I’ve had Mozilla Firefox installed on almost every system I’ve ever used, for various reasons that were usually things that Google Chrome couldn’t do. Despite my sticking with Chrome most of the time, I’ve always rooted for Mozilla’s browser, and there’s a lot of things it does right. The past few years have seen it get bloated, and slow, and the direction of the development team has been all over the place. But Mozilla decided to start from scratch a year ago, and the result is Firefox Quantum, a brand new version of the much-loved browser, which is currently available in a public beta.

There’s so much that’s changed under the hood that it would require weeks of writing about Quantum to get up to speed on everything. Mozilla’s new browser rendering engine, Electrolysis, is the enabler for a bunch of new things, like faster page loads compared to Firefox 52 (the last major update), or a 30% improvement in memory management over Google Chrome. Having a third major engine on the internet is always welcome, because having everyone default to using Webkit or EdgeHTML/Trident isn’t very healthy for a free and fair internet.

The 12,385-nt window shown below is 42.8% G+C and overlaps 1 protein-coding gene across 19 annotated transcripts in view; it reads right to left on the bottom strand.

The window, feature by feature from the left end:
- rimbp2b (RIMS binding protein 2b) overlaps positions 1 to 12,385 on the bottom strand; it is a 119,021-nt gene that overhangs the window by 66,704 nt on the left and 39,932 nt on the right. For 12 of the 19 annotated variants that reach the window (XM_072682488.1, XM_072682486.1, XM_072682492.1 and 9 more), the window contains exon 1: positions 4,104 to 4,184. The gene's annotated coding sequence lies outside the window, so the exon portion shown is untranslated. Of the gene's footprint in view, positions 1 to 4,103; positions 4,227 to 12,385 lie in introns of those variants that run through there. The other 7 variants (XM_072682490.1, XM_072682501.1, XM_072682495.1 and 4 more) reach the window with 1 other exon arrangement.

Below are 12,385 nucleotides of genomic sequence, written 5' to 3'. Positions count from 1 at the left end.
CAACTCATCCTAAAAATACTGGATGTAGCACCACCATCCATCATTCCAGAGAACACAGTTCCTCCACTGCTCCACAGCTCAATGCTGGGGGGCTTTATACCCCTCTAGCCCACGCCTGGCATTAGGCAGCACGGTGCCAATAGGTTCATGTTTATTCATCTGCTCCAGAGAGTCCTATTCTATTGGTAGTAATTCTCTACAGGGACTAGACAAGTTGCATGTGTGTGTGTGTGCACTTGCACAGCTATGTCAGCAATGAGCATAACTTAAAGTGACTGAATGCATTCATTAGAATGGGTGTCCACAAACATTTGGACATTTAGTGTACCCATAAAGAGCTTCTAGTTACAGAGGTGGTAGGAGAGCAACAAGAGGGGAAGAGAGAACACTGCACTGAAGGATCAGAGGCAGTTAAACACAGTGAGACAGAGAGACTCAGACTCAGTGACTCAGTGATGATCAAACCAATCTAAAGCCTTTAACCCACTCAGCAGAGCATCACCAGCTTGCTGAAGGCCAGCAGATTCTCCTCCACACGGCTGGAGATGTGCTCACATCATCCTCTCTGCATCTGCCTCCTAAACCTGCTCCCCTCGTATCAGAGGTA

It’s also sleeker, using less desktop real estate, and it supports a lot of user customisations that you can fiddle with to make it work better for you, like quick actions that sit on their own toolbar. There are even options to shrink down the menu icons to remove all the touch-screen optimisations. Hardware-wise, Mozilla’s claim that it is lean does hold weight – testing 4K video in the browser showed Firefox only chewing 1.2% of CPU usage on average, and every part of the user interface and Electrolysis itself is GPU-accelerated.

Smooth scrolling also feels amazing now, and there isn’t any stutter in video playing in an open tab when you’re moving other tabs around or browsing content-heavy websites. Chrome is notorious for doing both, so this is a welcome change.

One additional interesting change is that Firefox now supports screenshots, and also will automatically upload those screenshots to Mozilla’s servers at screenshots.firefox.com. The idea is that this becomes a replacement for some image hosts like Imgur, but it would be more useful if Mozilla opened this up to third parties like Imgur, Reddit, and maybe even Facebook.

Check out Firefox Quantum via this link, and keep in mind that it’s still a beta version. Mozilla needs a lot of eyes on this to discover any remaining issues or hardware configuration issues on users’ machines, so give it a whirl!

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